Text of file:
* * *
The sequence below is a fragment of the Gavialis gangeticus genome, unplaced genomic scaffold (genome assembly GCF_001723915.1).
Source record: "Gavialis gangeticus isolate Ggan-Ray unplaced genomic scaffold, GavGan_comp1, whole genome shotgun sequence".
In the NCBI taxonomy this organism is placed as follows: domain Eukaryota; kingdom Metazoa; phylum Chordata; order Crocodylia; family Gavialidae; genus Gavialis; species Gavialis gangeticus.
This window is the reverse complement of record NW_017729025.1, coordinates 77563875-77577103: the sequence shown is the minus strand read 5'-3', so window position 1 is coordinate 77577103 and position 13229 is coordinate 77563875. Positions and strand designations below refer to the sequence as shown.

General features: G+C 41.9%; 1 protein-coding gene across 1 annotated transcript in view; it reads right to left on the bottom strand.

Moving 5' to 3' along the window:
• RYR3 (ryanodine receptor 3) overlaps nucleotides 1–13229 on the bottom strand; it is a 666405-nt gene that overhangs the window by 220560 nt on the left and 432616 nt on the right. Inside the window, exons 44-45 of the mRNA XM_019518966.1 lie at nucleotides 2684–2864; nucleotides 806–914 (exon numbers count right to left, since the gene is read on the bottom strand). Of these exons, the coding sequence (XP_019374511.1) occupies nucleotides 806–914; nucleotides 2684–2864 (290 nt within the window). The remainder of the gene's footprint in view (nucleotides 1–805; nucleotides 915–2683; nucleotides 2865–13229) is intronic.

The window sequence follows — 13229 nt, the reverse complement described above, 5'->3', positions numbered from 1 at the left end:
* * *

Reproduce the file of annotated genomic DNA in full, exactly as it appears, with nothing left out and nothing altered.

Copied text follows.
The sequence below is a fragment of the Gavialis gangeticus genome, unplaced genomic scaffold (genome assembly GCF_001723915.1).
Source record: "Gavialis gangeticus isolate Ggan-Ray unplaced genomic scaffold, GavGan_comp1, whole genome shotgun sequence".
In the NCBI taxonomy this organism is placed as follows: domain Eukaryota; kingdom Metazoa; phylum Chordata; order Crocodylia; family Gavialidae; genus Gavialis; species Gavialis gangeticus.
This window is the reverse complement of record NW_017729025.1, coordinates 77563875-77577103: the sequence shown is the minus strand read 5'-3', so window position 1 is coordinate 77577103 and position 13229 is coordinate 77563875. Positions and strand designations below refer to the sequence as shown.

General features: G+C 41.9%; 1 protein-coding gene across 1 annotated transcript in view; it reads right to left on the bottom strand.

Moving 5' to 3' along the window:
• RYR3 (ryanodine receptor 3) overlaps nucleotides 1–13229 on the bottom strand; it is a 666405-nt gene that overhangs the window by 220560 nt on the left and 432616 nt on the right. Inside the window, exons 44-45 of the mRNA XM_019518966.1 lie at nucleotides 2684–2864; nucleotides 806–914 (exon numbers count right to left, since the gene is read on the bottom strand). Of these exons, the coding sequence (XP_019374511.1) occupies nucleotides 806–914; nucleotides 2684–2864 (290 nt within the window). The remainder of the gene's footprint in view (nucleotides 1–805; nucleotides 915–2683; nucleotides 2865–13229) is intronic.

The window sequence follows — 13229 nt, the reverse complement described above, 5'->3', positions numbered from 1 at the left end: